UPTOWN — Could Uptown be a haven for tech-savvy activists bent on toppling "Big Pharma?"
Yes — in a new play at the Steppenwolf Theatre, "reWILDing Genius."
Every year, the acclaimed Lincoln Park theater presents three plays from innovative storefront theater companies as part of its Garage Rep festival.
"reWILDing Genius," a production of Lincoln Square's New Colony theater group, is set in an Uptown loft that becomes an incubator and headquarters for "self-identified geniuses, cybervigilantes, hacktivists and anarchists" who "cast off the laws of the land as they attempt to alter humanity's fate," according to New Colony's synopsis of the play.
"reWILDing Genius had its first show at Steppenwolf's Garage Theatre on Sunday and will run through April 20. The 80-seat blackbox theater is located at 1624 N. Halsted St.
Writer and director Andrew Hobgood, a 33-year-old Lincoln Square resident who lived in Uptown from 2007-2010, said the story's main inspiration is the rise of international hacker syndicate Anonymous.
Anonymous was responsible for cyber attacks against corporations such as Sony, Visa and PayPal, as well as illegal child porn websites, the anti-gay group Westboro Baptist Church, and various U.S. government and copyright websites. More recently, Anonymous hackers have targeted the Venezuelan government, which allegedly responded to anti-government protests by its citizens earlier this month with violence and Internet censorship.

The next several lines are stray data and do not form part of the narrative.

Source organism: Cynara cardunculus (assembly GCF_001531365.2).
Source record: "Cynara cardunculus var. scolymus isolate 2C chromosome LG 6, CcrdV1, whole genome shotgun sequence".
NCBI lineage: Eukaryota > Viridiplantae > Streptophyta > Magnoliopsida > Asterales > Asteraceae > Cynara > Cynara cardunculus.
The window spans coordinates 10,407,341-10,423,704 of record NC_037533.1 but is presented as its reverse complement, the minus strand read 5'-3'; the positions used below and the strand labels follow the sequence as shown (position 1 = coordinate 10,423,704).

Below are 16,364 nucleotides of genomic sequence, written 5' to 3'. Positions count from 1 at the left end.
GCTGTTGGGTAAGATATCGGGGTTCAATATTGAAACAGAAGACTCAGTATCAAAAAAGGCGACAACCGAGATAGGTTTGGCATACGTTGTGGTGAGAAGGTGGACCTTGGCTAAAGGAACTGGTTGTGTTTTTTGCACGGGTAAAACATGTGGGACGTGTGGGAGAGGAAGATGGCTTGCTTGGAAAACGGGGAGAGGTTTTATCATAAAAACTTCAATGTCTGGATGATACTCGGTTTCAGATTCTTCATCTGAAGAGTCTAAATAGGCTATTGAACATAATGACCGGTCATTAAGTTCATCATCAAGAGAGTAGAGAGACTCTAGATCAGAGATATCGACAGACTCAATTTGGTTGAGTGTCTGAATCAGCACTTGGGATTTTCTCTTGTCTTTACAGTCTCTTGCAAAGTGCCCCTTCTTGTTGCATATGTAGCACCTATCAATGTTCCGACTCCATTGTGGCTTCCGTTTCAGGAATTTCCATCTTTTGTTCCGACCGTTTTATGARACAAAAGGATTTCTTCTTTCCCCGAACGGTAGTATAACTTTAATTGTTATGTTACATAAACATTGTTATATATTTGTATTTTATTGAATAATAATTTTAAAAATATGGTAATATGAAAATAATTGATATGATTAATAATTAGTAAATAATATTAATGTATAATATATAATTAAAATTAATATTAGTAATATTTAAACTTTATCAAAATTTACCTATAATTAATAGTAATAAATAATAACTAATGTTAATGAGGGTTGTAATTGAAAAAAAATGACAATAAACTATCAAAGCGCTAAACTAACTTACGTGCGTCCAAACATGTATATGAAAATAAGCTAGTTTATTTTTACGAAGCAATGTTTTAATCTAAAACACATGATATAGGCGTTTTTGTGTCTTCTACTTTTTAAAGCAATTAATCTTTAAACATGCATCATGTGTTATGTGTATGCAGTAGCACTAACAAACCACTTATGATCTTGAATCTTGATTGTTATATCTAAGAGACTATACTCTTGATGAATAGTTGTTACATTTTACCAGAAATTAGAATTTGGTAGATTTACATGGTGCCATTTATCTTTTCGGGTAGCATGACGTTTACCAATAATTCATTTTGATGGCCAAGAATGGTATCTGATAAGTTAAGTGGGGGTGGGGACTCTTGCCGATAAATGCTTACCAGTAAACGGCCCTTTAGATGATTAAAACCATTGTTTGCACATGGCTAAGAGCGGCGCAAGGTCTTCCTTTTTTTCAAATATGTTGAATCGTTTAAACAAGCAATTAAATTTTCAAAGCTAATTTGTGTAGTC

New Colony co-artistic director and actor Evan Linder said the character he plays, named Jonathan, is the catalyst of the play's storyline. Jonathan helps transform the housemates into a small subset of Anonymous and enlists them on a crusade to "take down every pharmaceutical giant in the United States."
Hobgood, the founding artistic director at New Colony and a theater professor at the University of Chicago, said he was also inspired by the story of Anonymous offshoot Lulzsec, a group that has targeted Sony, Fox.com and the FBI, among many others.
"They just wreaked havoc in a very big public way that hackers had not been seen doing, so there was a kind of assumption they were some super group," Hobgood said.
Some Lulzsec members brought to court for involvement in the attacks, however, "ended up being a handful of 20 somethings in England," Hobgood said.
Hobgood said that Uptown felt like the right location to set "reWILDing Genius."
Based on his experiences in Uptown, the neighborhood is the perfect place for millennials who "need to stay off the grid yet want to have access to the resources of the city, and want to live together in a large space" at an affordable price, he said.
While living in Uptown, Hobgood occupied "unique buildings for affordable rent" and witnessed a lot of ... improvisation when it came to people's living arrangements.
"You see apartments where people put a sheet up in the living room and turn it into a bedroom," he said, laughing.
Linder, a 32-year-old Lincoln Square resident, lived in Uptown from 2005 until 2010, except for a short period in mid-2007.
He said many in the cast have ties to Uptown, including play co-writer Megan Johns. In recent years as many as half the New Colony ensemble lived in Uptown or Edgewater, Linder said.
"I think just having that familiarity with where you're setting your show and what you're writing about just really helps you be specific," said Linder who, like Hobgood, teaches theater at U of C.
In the character development process for the play, ensemble members weren't sure which Chicago 'hood to set the play in.
Linder said that the more they discussed the characters, their imaginary routines and livelihoods, a beacon of inspiration emerged from the evolving vision for "reWILDing Genius."
"We just kept imagining them on the Lawrence Red Line," in Uptown, Linder said.
Tickets cost $20. To buy tickets or for more information, click here.